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Saturday, June 17, 2017

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The Ultimate Guide To Multiple Choice Test Success: Mind-Blowing Secrets For A Higher Score

How To Beat Multiple Choice Tests (Even If You're Not A Great Test Taker)

Multiple choice questions test prep guide introduction photo

I have a love/hate relationship with multiple choice tests. I love them when I do well, and hate them when I don't. Most students say they feel the same. 

The truth about multiple choice tests is that most of the time they don't just test your knowledge of the material; they test you on your test taking skills. 

If you're a good test taker, this isn't a problem for you. However, if you have some room for growth with your test taking skills, multiple choice tests can be a real drag.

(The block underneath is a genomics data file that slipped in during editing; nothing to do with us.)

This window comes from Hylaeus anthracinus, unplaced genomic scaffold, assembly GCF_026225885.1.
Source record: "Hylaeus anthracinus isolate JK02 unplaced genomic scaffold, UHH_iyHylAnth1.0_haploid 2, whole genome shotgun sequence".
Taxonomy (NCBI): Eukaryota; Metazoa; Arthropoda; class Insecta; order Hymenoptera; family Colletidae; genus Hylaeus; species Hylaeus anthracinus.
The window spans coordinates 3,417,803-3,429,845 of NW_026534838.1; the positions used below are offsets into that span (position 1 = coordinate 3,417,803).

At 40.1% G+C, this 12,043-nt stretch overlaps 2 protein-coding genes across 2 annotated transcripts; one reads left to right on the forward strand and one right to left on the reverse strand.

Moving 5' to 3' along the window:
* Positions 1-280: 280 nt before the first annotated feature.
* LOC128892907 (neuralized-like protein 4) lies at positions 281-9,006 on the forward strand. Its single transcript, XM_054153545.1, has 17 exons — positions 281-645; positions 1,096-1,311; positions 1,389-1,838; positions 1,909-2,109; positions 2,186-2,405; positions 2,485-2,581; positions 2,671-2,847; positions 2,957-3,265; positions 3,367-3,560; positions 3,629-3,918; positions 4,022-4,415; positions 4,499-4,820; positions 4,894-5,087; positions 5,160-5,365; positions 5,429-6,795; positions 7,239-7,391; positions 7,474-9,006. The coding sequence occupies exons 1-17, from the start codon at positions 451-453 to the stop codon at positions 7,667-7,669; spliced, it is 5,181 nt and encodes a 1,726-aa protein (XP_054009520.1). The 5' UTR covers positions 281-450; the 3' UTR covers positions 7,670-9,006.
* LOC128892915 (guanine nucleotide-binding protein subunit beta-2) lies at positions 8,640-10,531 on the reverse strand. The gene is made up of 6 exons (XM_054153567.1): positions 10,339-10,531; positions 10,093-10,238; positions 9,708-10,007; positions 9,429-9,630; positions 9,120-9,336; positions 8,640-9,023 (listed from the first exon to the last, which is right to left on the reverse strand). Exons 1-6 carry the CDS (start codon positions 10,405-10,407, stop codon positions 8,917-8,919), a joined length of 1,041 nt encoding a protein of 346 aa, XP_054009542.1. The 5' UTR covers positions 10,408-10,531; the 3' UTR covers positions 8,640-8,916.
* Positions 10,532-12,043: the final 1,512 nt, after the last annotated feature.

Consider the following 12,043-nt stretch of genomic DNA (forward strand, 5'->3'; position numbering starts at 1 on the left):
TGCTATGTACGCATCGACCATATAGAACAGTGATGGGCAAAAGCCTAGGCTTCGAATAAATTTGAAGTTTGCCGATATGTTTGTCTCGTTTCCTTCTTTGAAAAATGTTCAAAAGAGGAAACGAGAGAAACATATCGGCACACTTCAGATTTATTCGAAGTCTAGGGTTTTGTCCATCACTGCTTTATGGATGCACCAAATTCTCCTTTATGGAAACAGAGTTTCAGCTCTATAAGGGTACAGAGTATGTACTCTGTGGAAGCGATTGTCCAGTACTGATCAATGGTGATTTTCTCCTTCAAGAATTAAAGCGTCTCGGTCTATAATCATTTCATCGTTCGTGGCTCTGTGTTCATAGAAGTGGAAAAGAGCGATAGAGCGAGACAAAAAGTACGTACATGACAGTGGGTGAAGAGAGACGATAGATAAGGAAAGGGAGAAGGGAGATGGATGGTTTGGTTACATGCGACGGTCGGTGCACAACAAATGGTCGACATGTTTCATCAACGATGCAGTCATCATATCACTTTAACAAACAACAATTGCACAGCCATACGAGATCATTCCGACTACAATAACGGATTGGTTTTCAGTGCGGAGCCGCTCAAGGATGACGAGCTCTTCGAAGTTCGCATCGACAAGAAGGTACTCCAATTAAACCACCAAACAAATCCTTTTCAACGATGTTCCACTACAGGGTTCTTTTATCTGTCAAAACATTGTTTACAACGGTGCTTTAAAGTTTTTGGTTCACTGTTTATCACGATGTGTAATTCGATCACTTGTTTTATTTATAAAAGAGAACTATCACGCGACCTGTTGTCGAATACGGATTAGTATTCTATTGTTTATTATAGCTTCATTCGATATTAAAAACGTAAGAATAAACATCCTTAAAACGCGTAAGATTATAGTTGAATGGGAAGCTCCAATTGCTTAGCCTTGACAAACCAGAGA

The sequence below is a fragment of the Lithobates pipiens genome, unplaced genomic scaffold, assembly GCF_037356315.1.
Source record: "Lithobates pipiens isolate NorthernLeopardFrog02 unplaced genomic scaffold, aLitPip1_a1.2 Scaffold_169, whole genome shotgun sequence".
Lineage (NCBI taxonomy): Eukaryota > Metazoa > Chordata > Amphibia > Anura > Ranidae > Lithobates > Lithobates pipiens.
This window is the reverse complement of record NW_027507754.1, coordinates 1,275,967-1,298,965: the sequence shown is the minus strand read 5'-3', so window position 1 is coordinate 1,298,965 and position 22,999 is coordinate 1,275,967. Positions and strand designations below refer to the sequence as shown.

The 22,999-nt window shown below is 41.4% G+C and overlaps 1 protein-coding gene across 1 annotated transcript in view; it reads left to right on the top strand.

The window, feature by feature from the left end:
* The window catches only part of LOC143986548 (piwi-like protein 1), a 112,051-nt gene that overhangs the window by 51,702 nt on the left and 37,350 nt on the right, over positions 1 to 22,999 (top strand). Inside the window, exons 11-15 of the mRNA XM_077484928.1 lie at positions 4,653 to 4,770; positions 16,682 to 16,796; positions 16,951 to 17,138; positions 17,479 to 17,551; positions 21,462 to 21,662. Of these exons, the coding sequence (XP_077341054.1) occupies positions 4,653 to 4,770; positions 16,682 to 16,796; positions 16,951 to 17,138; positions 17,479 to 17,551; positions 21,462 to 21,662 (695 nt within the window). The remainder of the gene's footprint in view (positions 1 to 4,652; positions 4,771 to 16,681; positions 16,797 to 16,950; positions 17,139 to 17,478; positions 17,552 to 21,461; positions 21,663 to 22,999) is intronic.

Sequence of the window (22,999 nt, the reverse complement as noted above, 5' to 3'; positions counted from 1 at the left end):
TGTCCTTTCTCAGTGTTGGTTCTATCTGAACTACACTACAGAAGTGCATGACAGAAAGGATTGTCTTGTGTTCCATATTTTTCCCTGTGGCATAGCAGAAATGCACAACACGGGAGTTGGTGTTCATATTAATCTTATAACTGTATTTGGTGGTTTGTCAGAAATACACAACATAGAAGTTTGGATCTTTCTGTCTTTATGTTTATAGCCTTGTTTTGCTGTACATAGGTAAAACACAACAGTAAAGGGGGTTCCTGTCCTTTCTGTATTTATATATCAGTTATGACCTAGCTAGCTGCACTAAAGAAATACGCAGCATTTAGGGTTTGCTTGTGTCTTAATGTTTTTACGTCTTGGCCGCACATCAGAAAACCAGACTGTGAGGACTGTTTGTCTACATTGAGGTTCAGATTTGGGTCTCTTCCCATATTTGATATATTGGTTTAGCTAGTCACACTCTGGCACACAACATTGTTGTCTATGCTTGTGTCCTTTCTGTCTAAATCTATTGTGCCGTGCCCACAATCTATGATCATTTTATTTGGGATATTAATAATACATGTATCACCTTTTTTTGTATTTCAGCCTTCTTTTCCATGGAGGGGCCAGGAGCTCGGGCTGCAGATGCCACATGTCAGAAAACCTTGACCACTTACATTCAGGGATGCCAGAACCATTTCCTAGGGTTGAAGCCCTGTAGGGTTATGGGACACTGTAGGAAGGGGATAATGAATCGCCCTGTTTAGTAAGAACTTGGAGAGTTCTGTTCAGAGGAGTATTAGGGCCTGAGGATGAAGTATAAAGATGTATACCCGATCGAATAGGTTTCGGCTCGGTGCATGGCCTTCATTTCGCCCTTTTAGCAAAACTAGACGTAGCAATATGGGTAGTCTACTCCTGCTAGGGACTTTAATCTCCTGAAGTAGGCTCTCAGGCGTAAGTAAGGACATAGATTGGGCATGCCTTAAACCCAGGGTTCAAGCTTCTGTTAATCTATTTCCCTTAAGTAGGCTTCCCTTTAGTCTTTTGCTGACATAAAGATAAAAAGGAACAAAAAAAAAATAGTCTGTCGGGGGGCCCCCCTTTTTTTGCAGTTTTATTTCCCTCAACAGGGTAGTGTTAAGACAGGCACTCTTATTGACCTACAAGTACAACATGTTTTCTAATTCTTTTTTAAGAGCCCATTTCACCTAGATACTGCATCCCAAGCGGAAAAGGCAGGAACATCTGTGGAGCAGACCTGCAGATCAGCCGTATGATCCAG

This is such a shame, and I put together this guide because I'm sick and tired of seeing diligent, hardworking students get lower grades than they deserve!

The good news is that your skills for answering multiple choice questions can be improved, and my goal here is to show you exactly how you can start enhancing your abilities immediately!

Some Interesting Facts

In Rock Breaks Scissors: A Practical Guide to Outguessing and Outwitting Almost Everybody, author William Poundstone details an analysis he conducted on standardized test answer patterns.

For true/false questions, he found that true answers are more common than false answers, and that two dissimilar responses in a row (true, false, or false, true) are more likely than two similar responses (true, true, or false, false).

Poundstone found that for questions with all of the above or none of the above as answer choices, the all, or none, options had a 52% chance of being correct.

Multiple choice questions and answers data shows 52% of all/none of the above answer choices are correct

Multiple choice questions and answers data shows that the probabilities of answer choices being correct varies based on the number of answer choices